Definition - What does Wine Fault mean?
Wine taint is the wine tasting term used to describe any unpleasant characteristics in wine. There are many different causes of wine taint, most, if not all, of which are naturally occurring in wine. In small doses, the causes of wine taint aren’t that bad; however in large doses, wine taint smothers aromas and flavors in wine, leading to wine spoilage.
WineFrog explains Wine Fault
There are many different, naturally occurring causes of wine taint, as well as several different types of wine taint. Each type of wine taint is identifiable through specific aromas and tastes.
Sulfides and Sulfur Compounds
Caused by a lack of amino acids in the fermenting wine, most commonly red wines, in small doses, sulfur adds complexity. Winemakers can avoid sulfur taint by adding Diammonium Phosphate during fermentation. Consumers can identify sulfur taint through the following smells:
- Boiled eggs
- Onion Garlic
- Burned rubber
- Tinned corn
- Cooked vegetables
The most common wine fault especially in light bodied reds and white wines, oxidation occurs when there is a surplus of oxygen and catalyst in wine. Oxidization can even occur after a wine has been bottled. Consumers can identify oxidization through the following smells:
- Brown apple
Though the misconception is that cork taint is common, it actually isn’t as common as it used to be. There are only a few main causes of cork taint, 2,4,6-trichloroanisole (TCA), Geosmin, Octenol and Methylisoborneol. Consumers can identify cork taint through the following smells:
Also known as cooked wine, this is caused when wine is exposed to intense heat that literally cooks the wine. Because heat damage can cause damage to the seal of a bottle, it is often combined with oxidization. Consumers can identify heat damage through the following characteristics: Jammy Sweet, but processed canned fruit.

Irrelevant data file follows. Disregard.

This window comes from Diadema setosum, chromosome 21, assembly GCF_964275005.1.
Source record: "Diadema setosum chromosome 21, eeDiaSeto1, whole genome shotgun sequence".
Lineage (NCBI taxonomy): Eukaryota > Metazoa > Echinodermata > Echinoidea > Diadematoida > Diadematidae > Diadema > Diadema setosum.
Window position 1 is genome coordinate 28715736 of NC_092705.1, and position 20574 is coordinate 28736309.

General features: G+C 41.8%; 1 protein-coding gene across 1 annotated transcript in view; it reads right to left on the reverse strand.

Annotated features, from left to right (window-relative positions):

UV Light Damage Also known as lightstrike, this is caused when wine gets too much sun or UV exposure. Most commonly found in delicate white wines, like Champagne, Viognier and Chenin Blanc. Consumers can identify it by the taste and smell of wet sweater. Mousy Taint Attributed to Brettanomyces, mousy taint can also be caused by the lactic acid bacteria in Malolactic fermentation. Not a volatile taint, it’s difficult to identify through aroma alone, but it is apparent on the palate and in the back of the mouth in the form of mouse, mouse cage or mouth urine.
Secondary Fermentation or Refermentation
When there is residual yeasts left in the wine when it was bottled, it can cause an unintentional secondary fermentation in the bottle. This results in a slightly fizzy sensation in the mouth. When the fizz is intentional, the wine will be labeled as "frizzante" or "sparkling".